On Monday, Sept. 2, 2019, a student in St. Monica Hall believed they heard multiple gun shots and called 911.Shortly after, at 5:36pm, the University community received a Nova Alert in the form of emails and text messages that an active shooter was present in St. Monica Hall. The original text alert stated, “ACTIVE SHOOTER Incident Warning: ACTIVE SHOOTER on VU campus at St. Monica Hall, Shelter in place. Lock/barricade doors. More info to follow.”
In the email alert discussing the same situation, individuals on campus were advised to take immediate precautions such as securing the immediate area, taking protective actions, what to report and how to treat the injured.
Updates soon followed the original text, with a total of three other text alerts sent out. At 5:54pm, the second Nova Alert read, “Shots Fired Update: Police are on scene. No indication of a shooting. Building sweep in progress. Stand by for update.” Another follow up text was sent at 6:04pm, stating “No shots fired. Building is all clear.” The final Nova Alert was sent at 6:13pm: “UPDATE: All clear. NO shots were fired. Building is all clear and no need to shelter in place.”
Many students, faculty, staff, and parents were confused by the seemingly mixed messages received, whether there was ever an active shooter or any weapons present. What actually happened? David Tedjeske, the University Chief of Police and Director of Public Safety, cleared up confusion as to why the University was so quick to use language such as “active shooter” and “shots fired.” “Until we fully checked the building, you really don’t know what might have happened,” Tedjeske stated.
Chief Tedjeske explained the Nova Alert system process. The system is a template with pre-scripted buttons as the best practice is not to type out alert messages as real time situations are occurring. Instead, the dispatchers working at any given time have certain options to send as Nova Alerts based on types of emergency situations and this is why the original Nova Alert stated that an “active shooter” was present on campus.
This situation, although it ended safely, emphasized the need to “balance not panicking people, but being as cautious as we can be as we can’t take any chances,” Tedjeske said.
The Nova Alert system was launched in 2007 and that was the last time it was used for an emergency situation. “These kinds of situations are wake up calls, something like this could really happen here,” Tedjeske said.
The Office for Residence Life provided a statement regarding the situation:
“First, the Office of Residence Life would like to commend Public Safety and the Radnor Police Department for their quick response to the incident this past Monday.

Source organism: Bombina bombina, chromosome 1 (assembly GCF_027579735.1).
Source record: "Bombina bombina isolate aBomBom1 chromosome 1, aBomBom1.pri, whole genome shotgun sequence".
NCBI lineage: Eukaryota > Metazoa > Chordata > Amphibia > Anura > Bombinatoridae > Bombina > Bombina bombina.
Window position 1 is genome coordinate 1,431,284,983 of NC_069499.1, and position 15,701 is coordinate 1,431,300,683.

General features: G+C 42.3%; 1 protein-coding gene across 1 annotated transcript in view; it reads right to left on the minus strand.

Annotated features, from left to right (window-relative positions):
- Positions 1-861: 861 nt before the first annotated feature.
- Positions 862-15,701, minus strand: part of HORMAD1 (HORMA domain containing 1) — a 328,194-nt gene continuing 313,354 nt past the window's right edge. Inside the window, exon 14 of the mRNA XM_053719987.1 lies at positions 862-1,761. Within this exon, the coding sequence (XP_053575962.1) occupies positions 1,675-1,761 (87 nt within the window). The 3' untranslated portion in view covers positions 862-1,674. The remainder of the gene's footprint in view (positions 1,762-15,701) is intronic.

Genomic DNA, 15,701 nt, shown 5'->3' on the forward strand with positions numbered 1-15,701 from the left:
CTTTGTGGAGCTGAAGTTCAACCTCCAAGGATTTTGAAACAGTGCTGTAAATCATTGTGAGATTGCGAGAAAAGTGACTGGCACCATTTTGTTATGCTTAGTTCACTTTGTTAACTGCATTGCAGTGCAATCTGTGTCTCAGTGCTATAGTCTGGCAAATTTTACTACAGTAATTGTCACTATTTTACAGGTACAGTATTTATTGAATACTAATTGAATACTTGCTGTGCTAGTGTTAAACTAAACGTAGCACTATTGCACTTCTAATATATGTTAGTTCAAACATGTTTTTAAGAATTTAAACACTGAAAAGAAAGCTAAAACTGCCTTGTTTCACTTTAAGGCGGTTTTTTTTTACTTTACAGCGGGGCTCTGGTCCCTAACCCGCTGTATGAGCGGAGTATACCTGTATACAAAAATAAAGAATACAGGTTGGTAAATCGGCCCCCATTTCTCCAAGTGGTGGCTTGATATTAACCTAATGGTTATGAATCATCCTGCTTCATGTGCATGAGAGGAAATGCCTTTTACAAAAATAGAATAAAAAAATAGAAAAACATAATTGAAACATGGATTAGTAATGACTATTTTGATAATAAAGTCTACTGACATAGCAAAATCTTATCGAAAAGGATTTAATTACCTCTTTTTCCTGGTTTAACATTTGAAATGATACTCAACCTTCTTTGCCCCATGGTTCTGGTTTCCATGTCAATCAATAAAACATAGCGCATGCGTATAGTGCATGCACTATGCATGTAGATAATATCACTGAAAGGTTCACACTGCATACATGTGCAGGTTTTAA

Our Residence Staff receives training in many aspects of managing emergency situations during Fall Training, as well as in-service training programs held throughout the year. Within the next few weeks all Residence Staff will receive additional instruction on how to educate residents on safety protocols.
The RAs play a major role in the setting the tone for a residential community, but we want to acknowledge that our RAs are also students and all Villanova residents play an important role in the safety of our halls. When an emergency takes place, we expect our RAs to respond the same way that any student should respond – get yourself to safety.
Lastly, we acknowledge that many students were impacted by this alert. We want our residents to feel comfortable and safe in our residence halls, and throughout campus. We encourage students to reach out to their RAs, our professional staff members, as well as other campus resources if they are still processing the impact of these events.”- Marie Schauder (Director for Housing and Operations) and Dillon Eppenstein (Director for Residential Programs/RA Program)
A full review between Public Safety, the Radnor Police Department, 911 dispatchers and other emergency personnel is scheduled to take place. As part of the review, the possible expansion of options for pre-written Nova Alert scripts will be discussed. “We are extremely pleased with the response time of Public Safety and Radnor Police Department and how everyone is trained to work together,” Tedjeske said. Public Safety has been working on an educational video for active shooter situations that will be soon released to the University community. Public Safety was impressed with student cooperation throughout the situation.